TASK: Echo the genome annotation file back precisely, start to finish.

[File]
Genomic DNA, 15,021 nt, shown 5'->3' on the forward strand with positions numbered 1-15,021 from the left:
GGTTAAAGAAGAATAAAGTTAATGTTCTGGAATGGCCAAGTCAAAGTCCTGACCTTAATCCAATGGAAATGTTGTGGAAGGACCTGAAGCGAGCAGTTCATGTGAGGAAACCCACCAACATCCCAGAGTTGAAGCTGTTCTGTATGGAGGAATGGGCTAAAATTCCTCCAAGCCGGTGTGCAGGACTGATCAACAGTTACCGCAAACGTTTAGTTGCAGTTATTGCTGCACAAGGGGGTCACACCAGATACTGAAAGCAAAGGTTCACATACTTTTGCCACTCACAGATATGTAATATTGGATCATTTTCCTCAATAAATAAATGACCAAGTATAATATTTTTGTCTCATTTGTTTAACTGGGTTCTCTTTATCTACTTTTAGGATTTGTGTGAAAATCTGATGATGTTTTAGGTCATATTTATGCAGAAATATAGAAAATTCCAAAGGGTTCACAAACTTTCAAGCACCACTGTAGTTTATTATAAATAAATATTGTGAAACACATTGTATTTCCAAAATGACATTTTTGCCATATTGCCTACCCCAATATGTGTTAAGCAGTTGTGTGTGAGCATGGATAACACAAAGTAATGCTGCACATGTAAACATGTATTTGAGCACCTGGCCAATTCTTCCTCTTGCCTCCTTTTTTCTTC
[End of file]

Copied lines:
Genomic DNA, 15,021 nt, shown 5'->3' on the forward strand with positions numbered 1-15,021 from the left:
GGTTAAAGAAGAATAAAGTTAATGTTCTGGAATGGCCAAGTCAAAGTCCTGACCTTAATCCAATGGAAATGTTGTGGAAGGACCTGAAGCGAGCAGTTCATGTGAGGAAACCCACCAACATCCCAGAGTTGAAGCTGTTCTGTATGGAGGAATGGGCTAAAATTCCTCCAAGCCGGTGTGCAGGACTGATCAACAGTTACCGCAAACGTTTAGTTGCAGTTATTGCTGCACAAGGGGGTCACACCAGATACTGAAAGCAAAGGTTCACATACTTTTGCCACTCACAGATATGTAATATTGGATCATTTTCCTCAATAAATAAATGACCAAGTATAATATTTTTGTCTCATTTGTTTAACTGGGTTCTCTTTATCTACTTTTAGGATTTGTGTGAAAATCTGATGATGTTTTAGGTCATATTTATGCAGAAATATAGAAAATTCCAAAGGGTTCACAAACTTTCAAGCACCACTGTAGTTTATTATAAATAAATATTGTGAAACACATTGTATTTCCAAAATGACATTTTTGCCATATTGCCTACCCCAATATGTGTTAAGCAGTTGTGTGTGAGCATGGATAACACAAAGTAATGCTGCACATGTAAACATGTATTTGAGCACCTGGCCAATTCTTCCTCTTGCCTCCTTTTTTCTTC